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Prolapse of the Uterus and Vagina

Downward displacement of the uterus and/or wall of the vagina

  • More common after the menopause
  • Being overweight and having had children are risk factors
  • Genetics is not a significant factor

The uterus and vagina are held in place by ligaments and muscles in the pelvis. If these supporting structures become weakened or stretched, often as a result of childbirth, the uterus and/or vaginal walls may be displaced downwards. This condition, called a prolapse, usually occurs after the menopause, when low levels of the hormone oestrogen lead to weakening of the ligaments. The risk of prolapse of the uterus and/ or vagina is increased by conditions that put extra pressure on the muscles and ligaments in the pelvis, such as obesity, a persistent cough, or straining during bowel movements.

Prolapse of the uterus and vagina

In this prolapse, the uterus is displaced, the bladder bulges into the front vaginal wall (cystocele), and the rectum bulges into the back vaginal wall (rectocele).

What are the types?

In uterine prolapse, the uterus moves down into the vagina. The amount of movement ranges from slight displacement into the vagina to projection of the uterus outside the vulva.

There are two main types of vaginal prolapse: cystocele and rectocele. In a cystocele, the bladder presses inwards against the weak front vaginal wall. In a rectocele, the rectum bulges against the weakened back vaginal wall. Both types of vaginal prolapse may occur together with or without uterine prolapse.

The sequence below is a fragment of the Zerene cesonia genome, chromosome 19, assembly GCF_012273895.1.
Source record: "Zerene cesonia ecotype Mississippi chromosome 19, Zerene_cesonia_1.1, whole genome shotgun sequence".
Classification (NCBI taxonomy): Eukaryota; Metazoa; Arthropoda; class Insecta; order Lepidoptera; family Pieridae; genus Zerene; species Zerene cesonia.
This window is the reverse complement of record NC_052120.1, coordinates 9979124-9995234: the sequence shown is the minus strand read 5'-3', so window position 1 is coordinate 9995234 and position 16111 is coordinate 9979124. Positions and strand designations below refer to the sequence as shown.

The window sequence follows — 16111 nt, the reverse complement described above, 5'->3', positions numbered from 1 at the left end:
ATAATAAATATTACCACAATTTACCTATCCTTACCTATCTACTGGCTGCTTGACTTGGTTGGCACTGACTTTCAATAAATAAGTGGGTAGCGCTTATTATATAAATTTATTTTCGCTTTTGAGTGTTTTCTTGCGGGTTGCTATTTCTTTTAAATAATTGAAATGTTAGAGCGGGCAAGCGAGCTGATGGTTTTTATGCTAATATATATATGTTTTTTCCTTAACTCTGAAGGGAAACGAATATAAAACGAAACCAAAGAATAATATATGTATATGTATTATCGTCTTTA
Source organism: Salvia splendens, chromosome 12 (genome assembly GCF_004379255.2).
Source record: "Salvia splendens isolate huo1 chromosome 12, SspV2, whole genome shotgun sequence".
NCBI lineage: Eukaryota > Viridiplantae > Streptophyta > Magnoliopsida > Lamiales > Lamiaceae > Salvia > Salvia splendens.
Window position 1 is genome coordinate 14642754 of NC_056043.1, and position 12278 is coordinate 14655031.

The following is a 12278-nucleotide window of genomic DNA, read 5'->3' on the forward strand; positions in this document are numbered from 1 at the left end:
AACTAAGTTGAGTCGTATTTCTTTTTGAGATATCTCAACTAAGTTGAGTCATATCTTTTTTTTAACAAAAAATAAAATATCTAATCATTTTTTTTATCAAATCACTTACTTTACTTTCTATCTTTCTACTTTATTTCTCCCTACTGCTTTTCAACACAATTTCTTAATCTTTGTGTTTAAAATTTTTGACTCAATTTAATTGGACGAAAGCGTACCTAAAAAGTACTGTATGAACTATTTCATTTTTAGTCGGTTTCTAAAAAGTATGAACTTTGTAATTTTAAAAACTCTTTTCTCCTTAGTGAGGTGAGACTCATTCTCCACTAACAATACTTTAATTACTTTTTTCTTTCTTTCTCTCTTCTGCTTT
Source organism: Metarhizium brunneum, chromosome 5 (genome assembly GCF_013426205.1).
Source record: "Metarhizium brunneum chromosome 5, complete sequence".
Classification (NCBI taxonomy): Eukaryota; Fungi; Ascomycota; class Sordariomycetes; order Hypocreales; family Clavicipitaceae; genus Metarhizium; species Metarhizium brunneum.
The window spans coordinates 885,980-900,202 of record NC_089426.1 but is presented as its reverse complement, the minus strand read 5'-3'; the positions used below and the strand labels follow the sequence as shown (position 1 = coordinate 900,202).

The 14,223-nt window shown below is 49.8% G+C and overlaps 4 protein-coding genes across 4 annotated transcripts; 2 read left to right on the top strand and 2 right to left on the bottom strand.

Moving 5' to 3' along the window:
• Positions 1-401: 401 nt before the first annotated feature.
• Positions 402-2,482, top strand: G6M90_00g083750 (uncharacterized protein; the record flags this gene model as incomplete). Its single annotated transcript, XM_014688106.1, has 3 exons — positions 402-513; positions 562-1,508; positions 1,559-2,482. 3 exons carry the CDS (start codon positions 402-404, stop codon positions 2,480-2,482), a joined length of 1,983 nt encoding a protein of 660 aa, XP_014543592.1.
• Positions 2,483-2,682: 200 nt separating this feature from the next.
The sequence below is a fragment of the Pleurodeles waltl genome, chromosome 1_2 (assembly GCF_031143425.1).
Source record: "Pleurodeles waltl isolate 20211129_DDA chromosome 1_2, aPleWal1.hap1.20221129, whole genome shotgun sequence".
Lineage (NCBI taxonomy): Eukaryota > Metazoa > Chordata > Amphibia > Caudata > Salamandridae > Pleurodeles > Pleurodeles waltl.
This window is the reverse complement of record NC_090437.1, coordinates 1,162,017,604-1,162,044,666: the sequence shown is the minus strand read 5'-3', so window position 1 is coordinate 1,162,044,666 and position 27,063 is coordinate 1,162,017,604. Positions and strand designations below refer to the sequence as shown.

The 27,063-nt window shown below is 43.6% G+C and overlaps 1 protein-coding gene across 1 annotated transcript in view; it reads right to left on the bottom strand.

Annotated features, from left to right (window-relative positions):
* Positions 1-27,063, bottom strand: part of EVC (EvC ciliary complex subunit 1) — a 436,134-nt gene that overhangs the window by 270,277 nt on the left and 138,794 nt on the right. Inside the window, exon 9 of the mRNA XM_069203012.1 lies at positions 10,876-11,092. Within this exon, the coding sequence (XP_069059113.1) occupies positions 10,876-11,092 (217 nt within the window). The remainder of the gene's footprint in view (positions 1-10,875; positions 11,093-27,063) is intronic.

What are the symptoms?

The symptoms of any type of uterine or vaginal prolapse may include:

  • A feeling of fullness in the vagina.

  • A lump protruding into or even out of the vagina.

  • A dragging sensation or mild pain in the lower back.

  • Difficulty passing urine or stools.

  • Passing urine more frequently.

A cystocele can cause leakage of urine when laughing or coughing (see Stress incontinence). It also increases the risk of an infection in the bladder (see Cystitis) because the bladder may not empty properly.

What might be done?

Your doctor may be able to see that you have a prolapse by looking at the position of the uterus and the walls of the vagina while using a speculum to hold the vagina open. He or she may ask you to cough or strain so that the prolapse can be assessed. A sample of urine may also be taken to check for infection.

Pelvic floor exercises, which strengthen the supporting muscles, can help prevent the condition from developing and should be continued indefinitely. Weight control, avoiding constipation (to avoid straining during bowel movements), and not smoking (to minimize coughing) will also reduce the likelihood of a prolapse. Some women may be offered treatment in which a plastic ring pessary is inserted into the vagina to help keep the uterus in place; the ring needs to be replaced every 6 months. Surgical techniques may also be used to treat a prolapse. The aim of surgery is to restore the uterus and/or the vagina to their normal positions. However, if a uterine prolapse is severe and surgical repositioning is not possible, you may be offered a hysterectomy to completely remove the uterus.

From the 2010 revision of the Complete Home Medical Guide © Dorling Kindersley Limited.

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